Forgiveness Counseling

By: Lisa Philippart

As I mentioned in a previous article, one of my biggest challenges is forgiveness. I used to be the queen of grudges…holding on to a perceived slight for years! And though I have come a long way in my self-awareness journey, I still find that my immediate response is to become resentful. It’s just so much easier to blame others for our hurting. Today I’m going to suggest to you that forgiveness is a process, not an act or immediate goal. It takes being able to understand the why of forgiving, which is accepting that forgiveness is for you and not for someone else. There is a popular quote about forgiveness that I now take exception to: If you can’t forgive and forget, then pick one.” (James Brault) If we can forgive, we release those negative emotions, but what we forget through repression is still going to affect us. Forced forgetting teaches us to deny feelings attached to the person who needs to be forgiven. And in the long run, this will only create an unconscious resentment or anger toward the perpetrator.

Forgiveness counseling identifies the stages of forgiveness that you will work with, and through, to begin the treatment process:

1. Be specific about who and what needs to be forgiven. You need to be able to identify who has caused the negative emotional or physical attachment. Then, you can recognize the specific behavior that damaged you. Take a moment to write it down and be specific. Try to separate the person from the behavior. This will help to change your perspective when you are trying to understand the situation. You are not looking for excuses, but rather for explanations.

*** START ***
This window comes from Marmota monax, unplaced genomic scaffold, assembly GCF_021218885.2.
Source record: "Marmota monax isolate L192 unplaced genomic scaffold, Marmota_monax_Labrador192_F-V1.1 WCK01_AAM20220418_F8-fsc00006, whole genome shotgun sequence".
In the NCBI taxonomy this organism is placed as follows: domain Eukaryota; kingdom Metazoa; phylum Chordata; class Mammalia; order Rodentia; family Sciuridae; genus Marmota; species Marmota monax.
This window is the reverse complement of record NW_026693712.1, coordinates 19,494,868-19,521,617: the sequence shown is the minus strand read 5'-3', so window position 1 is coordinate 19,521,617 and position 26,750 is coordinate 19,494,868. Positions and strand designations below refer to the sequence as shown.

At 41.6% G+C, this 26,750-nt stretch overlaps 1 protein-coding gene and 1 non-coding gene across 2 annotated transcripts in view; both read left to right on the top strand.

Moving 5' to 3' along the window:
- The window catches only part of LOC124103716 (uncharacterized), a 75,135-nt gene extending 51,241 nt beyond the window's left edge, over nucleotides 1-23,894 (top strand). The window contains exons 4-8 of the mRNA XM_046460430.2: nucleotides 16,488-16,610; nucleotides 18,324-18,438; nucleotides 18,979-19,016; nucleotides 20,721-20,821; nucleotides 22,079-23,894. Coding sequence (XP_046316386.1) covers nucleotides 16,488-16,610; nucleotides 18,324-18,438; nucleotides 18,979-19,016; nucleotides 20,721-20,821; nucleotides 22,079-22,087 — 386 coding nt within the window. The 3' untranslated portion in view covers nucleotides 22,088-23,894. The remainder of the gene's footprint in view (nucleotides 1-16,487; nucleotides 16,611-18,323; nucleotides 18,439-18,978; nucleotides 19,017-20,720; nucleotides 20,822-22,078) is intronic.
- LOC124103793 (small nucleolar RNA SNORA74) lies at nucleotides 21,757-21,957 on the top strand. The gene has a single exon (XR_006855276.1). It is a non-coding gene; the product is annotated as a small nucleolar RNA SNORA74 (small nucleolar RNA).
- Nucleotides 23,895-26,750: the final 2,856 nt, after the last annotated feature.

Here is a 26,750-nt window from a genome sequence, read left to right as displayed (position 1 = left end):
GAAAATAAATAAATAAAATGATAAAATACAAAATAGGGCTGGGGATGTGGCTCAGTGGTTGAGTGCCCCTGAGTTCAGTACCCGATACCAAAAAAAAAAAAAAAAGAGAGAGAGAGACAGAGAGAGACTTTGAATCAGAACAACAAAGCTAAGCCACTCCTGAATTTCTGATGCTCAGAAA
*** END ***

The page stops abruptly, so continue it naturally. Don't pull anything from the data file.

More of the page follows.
2. Go ahead and feel the feelings. This is where you bring your emotions about the damaging behavior to the surface. Find a safe place to do this. You will be letting out your feelings in order to process and to release the toxins from your system. If you need to cry, do it. If you get angry, find a benign spot to let the anger out. (This is where a professional may need to intervene.)

3. Understand why forgiveness is a healthy option. You have most likely formed anxious and negative attachments to the one who has hurt you. This “cord” to the perpetrator is usually one of resentment, hate, anger, bitterness, or even shame. When you sever this “cord of toxins,” you can feel liberated, lighter, and freer. Cutting the cord allows you to move forward toward the positives of life.

4. Rebuild safely. This means that you create clear boundaries, so that the person who damaged you cannot repeat the behavior. It takes courage to be able to forgive, because we open ourselves up to our vulnerabilities. Facing our emotions is difficult in the beginning, but in the end can be liberating. Forgiveness is a feeling, not a behavior. So, it has to be authentic, for true healing to take place.

Many people are unable to handle personal problems of this type on their own. It helps to have a neutral party to focus on recognizing harmful patterns, address areas that require change, and navigate through the mind’s processing. A forgiveness-trained therapist will allow you to get your feelings out in the open to then work toward understanding and positive action. This type of therapist will actually serve as an extension of yourself. You can then place trust in the counselor to help you forgive and heal. This form of counseling is not nearly as important as finding someone whom you trust to share your intimate life details. Feeling connected to your therapist allows you to trust her advice, and know she has your best interests in mind.

Next step: Do you need to practice forgiveness so that you can move on with your life?
By: Lisa Philippart
Licensed Professional Counselor

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